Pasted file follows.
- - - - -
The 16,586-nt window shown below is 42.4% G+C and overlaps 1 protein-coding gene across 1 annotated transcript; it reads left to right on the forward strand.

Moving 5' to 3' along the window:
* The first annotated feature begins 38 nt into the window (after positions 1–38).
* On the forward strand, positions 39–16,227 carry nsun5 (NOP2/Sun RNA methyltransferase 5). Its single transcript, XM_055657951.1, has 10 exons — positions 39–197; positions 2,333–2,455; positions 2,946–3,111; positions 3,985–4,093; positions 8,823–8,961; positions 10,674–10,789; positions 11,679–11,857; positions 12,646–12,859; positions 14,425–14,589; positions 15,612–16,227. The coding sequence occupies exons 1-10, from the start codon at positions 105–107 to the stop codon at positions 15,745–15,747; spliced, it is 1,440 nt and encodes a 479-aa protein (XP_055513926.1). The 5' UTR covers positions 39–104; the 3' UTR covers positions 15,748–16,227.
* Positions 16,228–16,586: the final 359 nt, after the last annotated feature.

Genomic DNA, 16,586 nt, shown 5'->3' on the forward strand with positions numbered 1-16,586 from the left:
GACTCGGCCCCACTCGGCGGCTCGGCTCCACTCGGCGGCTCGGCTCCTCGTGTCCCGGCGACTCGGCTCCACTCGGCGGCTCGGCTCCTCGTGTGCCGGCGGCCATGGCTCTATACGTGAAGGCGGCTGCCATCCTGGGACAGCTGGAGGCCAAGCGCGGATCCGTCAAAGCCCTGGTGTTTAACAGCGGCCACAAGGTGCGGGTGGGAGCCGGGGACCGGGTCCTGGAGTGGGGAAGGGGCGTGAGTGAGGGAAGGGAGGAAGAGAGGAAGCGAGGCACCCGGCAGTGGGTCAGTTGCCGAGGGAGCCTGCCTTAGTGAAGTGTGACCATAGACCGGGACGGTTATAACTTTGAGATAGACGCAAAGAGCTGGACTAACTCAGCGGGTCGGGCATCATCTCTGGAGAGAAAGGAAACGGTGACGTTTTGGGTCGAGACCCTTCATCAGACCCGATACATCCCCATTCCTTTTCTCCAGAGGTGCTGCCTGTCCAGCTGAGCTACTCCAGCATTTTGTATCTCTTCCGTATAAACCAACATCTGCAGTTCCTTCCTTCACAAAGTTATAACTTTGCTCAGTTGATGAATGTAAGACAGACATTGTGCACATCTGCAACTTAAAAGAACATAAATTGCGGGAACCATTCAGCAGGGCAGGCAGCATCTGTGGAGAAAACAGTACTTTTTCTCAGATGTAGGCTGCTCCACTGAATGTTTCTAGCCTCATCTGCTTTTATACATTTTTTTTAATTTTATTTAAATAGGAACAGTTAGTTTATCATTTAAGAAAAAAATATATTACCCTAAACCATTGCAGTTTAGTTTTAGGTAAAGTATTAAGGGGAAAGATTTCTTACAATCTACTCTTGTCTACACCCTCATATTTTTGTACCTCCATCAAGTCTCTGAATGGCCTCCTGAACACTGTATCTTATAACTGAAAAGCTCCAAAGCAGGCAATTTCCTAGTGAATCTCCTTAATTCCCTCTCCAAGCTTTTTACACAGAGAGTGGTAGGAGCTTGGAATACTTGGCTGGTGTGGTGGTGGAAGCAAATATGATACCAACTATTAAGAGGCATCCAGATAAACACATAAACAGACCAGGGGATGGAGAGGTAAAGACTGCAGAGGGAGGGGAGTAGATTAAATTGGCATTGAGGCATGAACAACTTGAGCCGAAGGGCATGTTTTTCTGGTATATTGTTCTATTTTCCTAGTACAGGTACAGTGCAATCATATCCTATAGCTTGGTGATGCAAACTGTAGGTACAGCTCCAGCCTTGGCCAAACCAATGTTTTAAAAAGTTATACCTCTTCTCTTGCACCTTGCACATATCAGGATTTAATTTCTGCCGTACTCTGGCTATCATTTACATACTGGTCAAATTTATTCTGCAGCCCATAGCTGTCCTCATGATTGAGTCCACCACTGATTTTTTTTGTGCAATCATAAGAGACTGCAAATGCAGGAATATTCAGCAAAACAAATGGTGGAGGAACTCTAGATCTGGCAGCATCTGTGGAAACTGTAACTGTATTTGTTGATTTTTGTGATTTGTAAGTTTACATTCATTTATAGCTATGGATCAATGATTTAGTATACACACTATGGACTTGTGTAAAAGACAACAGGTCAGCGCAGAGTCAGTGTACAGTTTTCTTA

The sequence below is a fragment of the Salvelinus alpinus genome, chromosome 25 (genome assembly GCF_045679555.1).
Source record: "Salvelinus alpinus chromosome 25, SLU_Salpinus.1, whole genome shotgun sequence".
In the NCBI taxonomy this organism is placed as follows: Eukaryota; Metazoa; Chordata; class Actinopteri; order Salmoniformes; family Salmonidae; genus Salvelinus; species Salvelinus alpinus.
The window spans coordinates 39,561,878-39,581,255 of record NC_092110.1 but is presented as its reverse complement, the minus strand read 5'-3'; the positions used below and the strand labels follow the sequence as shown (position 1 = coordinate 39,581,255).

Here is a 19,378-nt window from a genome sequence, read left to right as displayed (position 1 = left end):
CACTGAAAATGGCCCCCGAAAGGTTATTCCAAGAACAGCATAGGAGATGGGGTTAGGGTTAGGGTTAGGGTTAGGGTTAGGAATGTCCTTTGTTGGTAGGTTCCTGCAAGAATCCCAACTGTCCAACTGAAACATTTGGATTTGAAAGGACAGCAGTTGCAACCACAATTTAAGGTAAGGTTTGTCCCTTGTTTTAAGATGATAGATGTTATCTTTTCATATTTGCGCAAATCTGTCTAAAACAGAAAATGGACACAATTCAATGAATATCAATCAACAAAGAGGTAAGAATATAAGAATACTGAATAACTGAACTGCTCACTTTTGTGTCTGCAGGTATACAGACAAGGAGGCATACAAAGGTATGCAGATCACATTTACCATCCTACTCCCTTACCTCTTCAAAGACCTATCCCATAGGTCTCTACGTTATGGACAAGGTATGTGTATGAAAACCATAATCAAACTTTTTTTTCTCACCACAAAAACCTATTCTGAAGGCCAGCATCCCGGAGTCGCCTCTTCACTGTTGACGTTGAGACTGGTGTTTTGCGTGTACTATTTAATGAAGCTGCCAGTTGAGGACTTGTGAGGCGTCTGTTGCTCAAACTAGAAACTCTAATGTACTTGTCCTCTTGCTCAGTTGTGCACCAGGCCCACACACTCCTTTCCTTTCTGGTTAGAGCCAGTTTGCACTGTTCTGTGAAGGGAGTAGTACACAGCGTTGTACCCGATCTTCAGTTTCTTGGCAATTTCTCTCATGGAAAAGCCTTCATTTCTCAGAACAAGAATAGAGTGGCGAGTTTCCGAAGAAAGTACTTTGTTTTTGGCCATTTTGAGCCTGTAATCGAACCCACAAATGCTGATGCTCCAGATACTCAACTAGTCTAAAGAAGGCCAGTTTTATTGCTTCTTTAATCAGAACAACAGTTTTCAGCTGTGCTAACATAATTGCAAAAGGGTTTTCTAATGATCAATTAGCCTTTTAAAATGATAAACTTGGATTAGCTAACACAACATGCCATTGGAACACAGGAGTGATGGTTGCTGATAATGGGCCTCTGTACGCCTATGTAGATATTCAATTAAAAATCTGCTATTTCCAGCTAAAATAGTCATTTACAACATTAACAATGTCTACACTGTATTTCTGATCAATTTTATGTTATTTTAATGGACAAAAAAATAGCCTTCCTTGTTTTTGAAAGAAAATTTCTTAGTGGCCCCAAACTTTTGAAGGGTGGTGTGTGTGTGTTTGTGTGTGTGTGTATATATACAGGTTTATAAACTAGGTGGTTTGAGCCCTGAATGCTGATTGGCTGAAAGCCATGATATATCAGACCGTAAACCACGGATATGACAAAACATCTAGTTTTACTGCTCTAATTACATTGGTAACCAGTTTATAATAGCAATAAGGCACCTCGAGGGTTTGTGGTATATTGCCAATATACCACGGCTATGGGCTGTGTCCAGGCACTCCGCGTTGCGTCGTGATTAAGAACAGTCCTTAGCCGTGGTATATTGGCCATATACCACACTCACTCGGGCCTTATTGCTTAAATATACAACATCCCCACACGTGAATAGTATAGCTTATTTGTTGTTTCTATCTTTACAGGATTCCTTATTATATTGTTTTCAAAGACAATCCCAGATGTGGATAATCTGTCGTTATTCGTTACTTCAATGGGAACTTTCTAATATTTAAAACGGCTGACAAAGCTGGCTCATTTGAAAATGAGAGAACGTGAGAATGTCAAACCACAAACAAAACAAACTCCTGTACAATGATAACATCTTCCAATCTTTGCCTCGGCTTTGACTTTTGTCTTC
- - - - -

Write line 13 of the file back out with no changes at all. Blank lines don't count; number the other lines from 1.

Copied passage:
CACTGAAAATGGCCCCCGAAAGGTTATTCCAAGAACAGCATAGGAGATGGGGTTAGGGTTAGGGTTAGGGTTAGGGTTAGGAATGTCCTTTGTTGGTAGGTTCCTGCAAGAATCCCAACTGTCCAACTGAAACATTTGGATTTGAAAGGACAGCAGTTGCAACCACAATTTAAGGTAAGGTTTGTCCCTTGTTTTAAGATGATAGATGTTATCTTTTCATATTTGCGCAAATCTGTCTAAAACAGAAAATGGACACAATTCAATGAATATCAATCAACAAAGAGGTAAGAATATAAGAATACTGAATAACTGAACTGCTCACTTTTGTGTCTGCAGGTATACAGACAAGGAGGCATACAAAGGTATGCAGATCACATTTACCATCCTACTCCCTTACCTCTTCAAAGACCTATCCCATAGGTCTCTACGTTATGGACAAGGTATGTGTATGAAAACCATAATCAAACTTTTTTTTCTCACCACAAAAACCTATTCTGAAGGCCAGCATCCCGGAGTCGCCTCTTCACTGTTGACGTTGAGACTGGTGTTTTGCGTGTACTATTTAATGAAGCTGCCAGTTGAGGACTTGTGAGGCGTCTGTTGCTCAAACTAGAAACTCTAATGTACTTGTCCTCTTGCTCAGTTGTGCACCAGGCCCACACACTCCTTTCCTTTCTGGTTAGAGCCAGTTTGCACTGTTCTGTGAAGGGAGTAGTACACAGCGTTGTACCCGATCTTCAGTTTCTTGGCAATTTCTCTCATGGAAAAGCCTTCATTTCTCAGAACAAGAATAGAGTGGCGAGTTTCCGAAGAAAGTACTTTGTTTTTGGCCATTTTGAGCCTGTAATCGAACCCACAAATGCTGATGCTCCAGATACTCAACTAGTCTAAAGAAGGCCAGTTTTATTGCTTCTTTAATCAGAACAACAGTTTTCAGCTGTGCTAACATAATTGCAAAAGGGTTTTCTAATGATCAATTAGCCTTTTAAAATGATAAACTTGGATTAGCTAACACAACATGCCATTGGAACACAGGAGTGATGGTTGCTGATAATGGGCCTCTGTACGCCTATGTAGATATTCAATTAAAAATCTGCTATTTCCAGCTAAAATAGTCATTTACAACATTAACAATGTCTACACTGTATTTCTGATCAATTTTATGTTATTTTAATGGACAAAAAAATAGCCTTCCTTGTTTTTGAAAGAAAATTTCTTAGTGGCCCCAAACTTTTGAAGGGTGGTGTGTGTGTGTTTGTGTGTGTGTGTATATATACAGGTTTATAAACTAGGTGGTTTGAGCCCTGAATGCTGATTGGCTGAAAGCCATGATATATCAGACCGTAAACCACGGATATGACAAAACATCTAGTTTTACTGCTCTAATTACATTGGTAACCAGTTTATAATAGCAATAAGGCACCTCGAGGGTTTGTGGTATATTGCCAATATACCACGGCTATGGGCTGTGTCCAGGCACTCCGCGTTGCGTCGTGATTAAGAACAGTCCTTAGCCGTGGTATATTGGCCATATACCACACTCACTCGGGCCTTATTGCTTAAATATACAACATCCCCACACGTGAATAGTATAGCTTATTTGTTGTTTCTATCTTTACAGGATTCCTTATTATATTGTTTTCAAAGACAATCCCAGATGTGGATAATCTGTCGTTATTCGTTACTTCAATGGGAACTTTCTAATATTTAAAACGGCTGACAAAGCTGGCTCATTTGAAAATGAGAGAACGTGAGAATGTCAAACCACAAACAAAACAAACTCCTGTACAATGATAACATCTTCCAATCTTTGCCTCGGCTTTGACTTTTGTCTTC